An Irish family opens the wounds of grief in this unique theatrical experience
On paper, it doesn’t sound very promising. A mother, her son and their psychotherapist explore the impact of two deaths in the family, creating theatre out of the grief, anger and helplessness particular to survivors of senseless tragedy. In practice, this is such a tender, open-hearted paean to familial love that audience members will want to hug the performers in the foyer afterwards.
Brokentalkers is a Dublin-based theatre company that clearly likes to take risks, and often uses non-actors alongside professional ones. Feidlim Cannon is the professional actor in this show, as well as the co-director, and his mother Ann and therapist Erich Keller are the non-actors. Although in a work such as this, raw and direct, the distinctions barely matter.
Opening with what feels like an actual therapy session, the audience encouraged to use balloons as anger substitutes, the humour and irreverence of the mother/son relationship soon asserts itself. Keller asks them to choose objects which remind them of Dad. Feidlim mocks Ann’s ‘morbid’ symbols of remembrance, and she in turn accuses him of being overly ‘sentimental’ with his choices. It’s a dynamic that constantly saves the show from maudlin indulgence.
The death of Feidlim’s baby brother Sean (named after his father) is handled with disarming honesty, and the contrasting versions of events powerfully demonstrates the tricks that memory can play on the bereaved. But this loss is just a precursor to the main event, the tragic misdiagnosis and death of Sean senior at 49.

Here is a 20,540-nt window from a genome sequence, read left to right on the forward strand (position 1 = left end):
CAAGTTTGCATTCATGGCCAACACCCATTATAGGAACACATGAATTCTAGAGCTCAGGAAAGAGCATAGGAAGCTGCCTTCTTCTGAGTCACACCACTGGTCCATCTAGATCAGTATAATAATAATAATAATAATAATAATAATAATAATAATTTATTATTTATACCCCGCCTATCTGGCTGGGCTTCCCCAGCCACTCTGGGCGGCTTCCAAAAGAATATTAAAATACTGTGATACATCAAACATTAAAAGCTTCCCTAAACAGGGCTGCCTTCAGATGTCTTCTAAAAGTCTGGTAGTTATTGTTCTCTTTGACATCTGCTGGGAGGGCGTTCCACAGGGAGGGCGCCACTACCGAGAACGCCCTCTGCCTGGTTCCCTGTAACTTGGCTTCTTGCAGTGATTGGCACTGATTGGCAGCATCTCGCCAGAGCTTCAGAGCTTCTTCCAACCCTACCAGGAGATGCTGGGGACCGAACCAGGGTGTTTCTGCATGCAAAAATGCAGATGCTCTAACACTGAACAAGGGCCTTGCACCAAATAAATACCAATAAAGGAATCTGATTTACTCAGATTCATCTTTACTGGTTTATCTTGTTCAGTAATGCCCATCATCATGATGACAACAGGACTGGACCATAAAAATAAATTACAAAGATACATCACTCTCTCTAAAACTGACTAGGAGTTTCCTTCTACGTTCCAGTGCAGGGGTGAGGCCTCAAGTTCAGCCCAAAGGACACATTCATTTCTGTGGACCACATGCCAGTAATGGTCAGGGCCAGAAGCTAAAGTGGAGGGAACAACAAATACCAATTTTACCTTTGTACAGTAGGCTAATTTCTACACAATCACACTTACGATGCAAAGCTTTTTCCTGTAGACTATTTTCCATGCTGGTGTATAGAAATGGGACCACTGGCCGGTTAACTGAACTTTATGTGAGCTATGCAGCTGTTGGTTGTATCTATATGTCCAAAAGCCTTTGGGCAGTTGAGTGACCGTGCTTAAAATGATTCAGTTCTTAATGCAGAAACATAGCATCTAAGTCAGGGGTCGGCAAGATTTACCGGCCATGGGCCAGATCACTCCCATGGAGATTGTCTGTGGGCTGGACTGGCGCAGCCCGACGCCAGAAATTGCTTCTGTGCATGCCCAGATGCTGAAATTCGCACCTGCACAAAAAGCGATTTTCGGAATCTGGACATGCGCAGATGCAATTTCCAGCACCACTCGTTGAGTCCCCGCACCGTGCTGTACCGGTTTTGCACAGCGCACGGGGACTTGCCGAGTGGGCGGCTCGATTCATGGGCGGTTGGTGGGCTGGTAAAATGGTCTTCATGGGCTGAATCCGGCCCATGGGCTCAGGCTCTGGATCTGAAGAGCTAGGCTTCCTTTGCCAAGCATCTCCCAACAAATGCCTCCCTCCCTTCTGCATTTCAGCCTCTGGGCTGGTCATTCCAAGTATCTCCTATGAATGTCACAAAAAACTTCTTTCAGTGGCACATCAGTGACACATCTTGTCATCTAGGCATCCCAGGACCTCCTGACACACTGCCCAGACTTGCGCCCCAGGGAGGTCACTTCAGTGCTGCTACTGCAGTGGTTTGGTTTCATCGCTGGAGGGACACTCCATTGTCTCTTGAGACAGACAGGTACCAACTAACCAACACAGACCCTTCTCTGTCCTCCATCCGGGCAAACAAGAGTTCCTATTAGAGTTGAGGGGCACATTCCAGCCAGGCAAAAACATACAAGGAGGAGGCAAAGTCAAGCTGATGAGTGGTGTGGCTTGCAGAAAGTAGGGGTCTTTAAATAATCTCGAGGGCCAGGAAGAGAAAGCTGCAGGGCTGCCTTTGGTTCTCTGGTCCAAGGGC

The sheer mundane ordinariness of this family is the key to the play’s extraordinary effect. The love of Guiness, the rather sweet arguments over mortality’s appropriateness as a subject for children, Sean senior’s hilarious tendency to take family photographs off centre, all build a picture that is universal precisely because it is so specific. We may not experience tragedy in quite the same way as the Cannon’s but we will all know loss and grief.
The mood is fairly elegiac at times, despite the comic touches, but things get weirder and more disturbing when Keller wraps his face up in bandages and becomes the father substitute. Like the balloon from earlier, he transforms into the vessel that Feidlim fills with his anger and resentment.
The theatricality of the play is quite spare, with minimal but significant props, and a screen that projects photos and videos that contrast or heighten the onstage scenes. Ann is a gentle and softly spoken presence, and Keller is lovely as the therapist/father, but the lynchpin of the piece is clearly Feidlim, whose frank and generous approach to his task doesn’t shirk from emotional depths.
Have I No Mouth is unlike anything else currently playing on Melbourne stages. It’s part testimonial, part docudrama, part therapy session. But it’s also an uplifting and beautiful play, an intimate portal into love and loss.